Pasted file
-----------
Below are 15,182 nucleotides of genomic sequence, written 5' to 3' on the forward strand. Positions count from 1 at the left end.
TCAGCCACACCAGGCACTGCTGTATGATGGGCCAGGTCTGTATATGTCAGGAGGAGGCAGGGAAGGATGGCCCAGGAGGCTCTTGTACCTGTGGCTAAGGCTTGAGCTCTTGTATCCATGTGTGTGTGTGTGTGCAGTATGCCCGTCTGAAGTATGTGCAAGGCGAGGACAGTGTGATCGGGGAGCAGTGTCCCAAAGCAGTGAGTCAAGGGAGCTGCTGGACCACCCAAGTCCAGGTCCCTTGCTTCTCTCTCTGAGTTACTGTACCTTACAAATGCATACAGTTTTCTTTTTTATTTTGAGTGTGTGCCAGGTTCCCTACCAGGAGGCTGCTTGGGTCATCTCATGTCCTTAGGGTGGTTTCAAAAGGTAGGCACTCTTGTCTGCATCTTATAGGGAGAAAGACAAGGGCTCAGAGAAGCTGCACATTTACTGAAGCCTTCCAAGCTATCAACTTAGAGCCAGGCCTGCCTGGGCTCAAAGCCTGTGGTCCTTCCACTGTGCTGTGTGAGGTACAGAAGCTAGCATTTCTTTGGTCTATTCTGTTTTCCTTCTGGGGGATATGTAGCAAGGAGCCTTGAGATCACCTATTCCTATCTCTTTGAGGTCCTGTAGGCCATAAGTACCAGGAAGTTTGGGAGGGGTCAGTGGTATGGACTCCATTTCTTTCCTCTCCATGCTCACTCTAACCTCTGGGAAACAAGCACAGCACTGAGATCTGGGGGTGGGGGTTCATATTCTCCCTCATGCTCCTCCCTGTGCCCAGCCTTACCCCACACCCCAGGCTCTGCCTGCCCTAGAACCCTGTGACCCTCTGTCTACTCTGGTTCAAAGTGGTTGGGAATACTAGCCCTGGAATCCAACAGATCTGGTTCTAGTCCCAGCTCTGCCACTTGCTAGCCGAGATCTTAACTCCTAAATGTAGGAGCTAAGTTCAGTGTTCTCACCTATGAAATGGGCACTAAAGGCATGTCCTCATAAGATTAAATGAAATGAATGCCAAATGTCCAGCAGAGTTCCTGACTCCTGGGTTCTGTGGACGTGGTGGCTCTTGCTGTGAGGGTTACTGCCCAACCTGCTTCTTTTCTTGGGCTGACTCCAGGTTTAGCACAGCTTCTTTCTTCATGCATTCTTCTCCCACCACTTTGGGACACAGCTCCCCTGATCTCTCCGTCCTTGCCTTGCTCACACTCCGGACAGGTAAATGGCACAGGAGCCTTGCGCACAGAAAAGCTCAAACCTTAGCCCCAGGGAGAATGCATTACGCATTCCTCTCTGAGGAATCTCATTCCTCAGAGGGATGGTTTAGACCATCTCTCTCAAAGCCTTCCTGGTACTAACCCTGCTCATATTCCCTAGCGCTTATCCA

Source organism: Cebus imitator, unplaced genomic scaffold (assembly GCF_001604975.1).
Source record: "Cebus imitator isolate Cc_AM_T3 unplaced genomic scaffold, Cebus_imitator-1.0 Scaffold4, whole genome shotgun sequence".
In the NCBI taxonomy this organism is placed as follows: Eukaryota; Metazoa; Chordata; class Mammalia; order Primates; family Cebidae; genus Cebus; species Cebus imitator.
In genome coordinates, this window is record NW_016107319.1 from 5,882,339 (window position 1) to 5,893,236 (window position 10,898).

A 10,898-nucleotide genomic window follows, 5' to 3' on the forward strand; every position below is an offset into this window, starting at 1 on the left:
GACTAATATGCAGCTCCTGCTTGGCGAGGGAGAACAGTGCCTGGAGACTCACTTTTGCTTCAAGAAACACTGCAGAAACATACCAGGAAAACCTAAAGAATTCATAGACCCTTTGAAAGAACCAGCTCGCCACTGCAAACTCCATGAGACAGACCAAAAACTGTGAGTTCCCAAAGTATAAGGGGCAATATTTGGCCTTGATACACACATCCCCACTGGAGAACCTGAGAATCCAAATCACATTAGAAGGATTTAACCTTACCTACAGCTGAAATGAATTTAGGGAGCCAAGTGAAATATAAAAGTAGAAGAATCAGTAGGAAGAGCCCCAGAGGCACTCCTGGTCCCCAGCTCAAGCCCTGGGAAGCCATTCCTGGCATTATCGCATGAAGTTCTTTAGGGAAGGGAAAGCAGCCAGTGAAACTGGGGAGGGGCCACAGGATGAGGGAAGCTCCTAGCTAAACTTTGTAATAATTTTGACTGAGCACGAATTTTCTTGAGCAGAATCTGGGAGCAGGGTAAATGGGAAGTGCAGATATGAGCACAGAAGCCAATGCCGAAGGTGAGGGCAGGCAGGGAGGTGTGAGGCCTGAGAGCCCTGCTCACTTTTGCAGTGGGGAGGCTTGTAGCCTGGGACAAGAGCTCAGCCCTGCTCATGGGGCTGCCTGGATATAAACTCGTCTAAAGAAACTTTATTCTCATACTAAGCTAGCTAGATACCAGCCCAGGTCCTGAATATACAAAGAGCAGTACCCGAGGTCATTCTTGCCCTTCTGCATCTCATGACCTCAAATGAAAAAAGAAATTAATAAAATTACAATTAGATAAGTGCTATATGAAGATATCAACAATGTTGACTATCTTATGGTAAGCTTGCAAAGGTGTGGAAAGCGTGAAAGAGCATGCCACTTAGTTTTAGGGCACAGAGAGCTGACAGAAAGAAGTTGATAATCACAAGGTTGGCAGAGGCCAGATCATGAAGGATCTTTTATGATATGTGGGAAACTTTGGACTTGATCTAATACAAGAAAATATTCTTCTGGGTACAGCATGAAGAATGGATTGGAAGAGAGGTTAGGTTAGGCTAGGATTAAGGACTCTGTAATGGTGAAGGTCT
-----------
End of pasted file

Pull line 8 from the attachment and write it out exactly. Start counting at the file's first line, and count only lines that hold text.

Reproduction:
GACTAATATGCAGCTCCTGCTTGGCGAGGGAGAACAGTGCCTGGAGACTCACTTTTGCTTCAAGAAACACTGCAGAAACATACCAGGAAAACCTAAAGAATTCATAGACCCTTTGAAAGAACCAGCTCGCCACTGCAAACTCCATGAGACAGACCAAAAACTGTGAGTTCCCAAAGTATAAGGGGCAATATTTGGCCTTGATACACACATCCCCACTGGAGAACCTGAGAATCCAAATCACATTAGAAGGATTTAACCTTACCTACAGCTGAAATGAATTTAGGGAGCCAAGTGAAATATAAAAGTAGAAGAATCAGTAGGAAGAGCCCCAGAGGCACTCCTGGTCCCCAGCTCAAGCCCTGGGAAGCCATTCCTGGCATTATCGCATGAAGTTCTTTAGGGAAGGGAAAGCAGCCAGTGAAACTGGGGAGGGGCCACAGGATGAGGGAAGCTCCTAGCTAAACTTTGTAATAATTTTGACTGAGCACGAATTTTCTTGAGCAGAATCTGGGAGCAGGGTAAATGGGAAGTGCAGATATGAGCACAGAAGCCAATGCCGAAGGTGAGGGCAGGCAGGGAGGTGTGAGGCCTGAGAGCCCTGCTCACTTTTGCAGTGGGGAGGCTTGTAGCCTGGGACAAGAGCTCAGCCCTGCTCATGGGGCTGCCTGGATATAAACTCGTCTAAAGAAACTTTATTCTCATACTAAGCTAGCTAGATACCAGCCCAGGTCCTGAATATACAAAGAGCAGTACCCGAGGTCATTCTTGCCCTTCTGCATCTCATGACCTCAAATGAAAAAAGAAATTAATAAAATTACAATTAGATAAGTGCTATATGAAGATATCAACAATGTTGACTATCTTATGGTAAGCTTGCAAAGGTGTGGAAAGCGTGAAAGAGCATGCCACTTAGTTTTAGGGCACAGAGAGCTGACAGAAAGAAGTTGATAATCACAAGGTTGGCAGAGGCCAGATCATGAAGGATCTTTTATGATATGTGGGAAACTTTGGACTTGATCTAATACAAGAAAATATTCTTCTGGGTACAGCATGAAGAATGGATTGGAAGAGAGGTTAGGTTAGGCTAGGATTAAGGACTCTGTAATGGTGAAGGTCT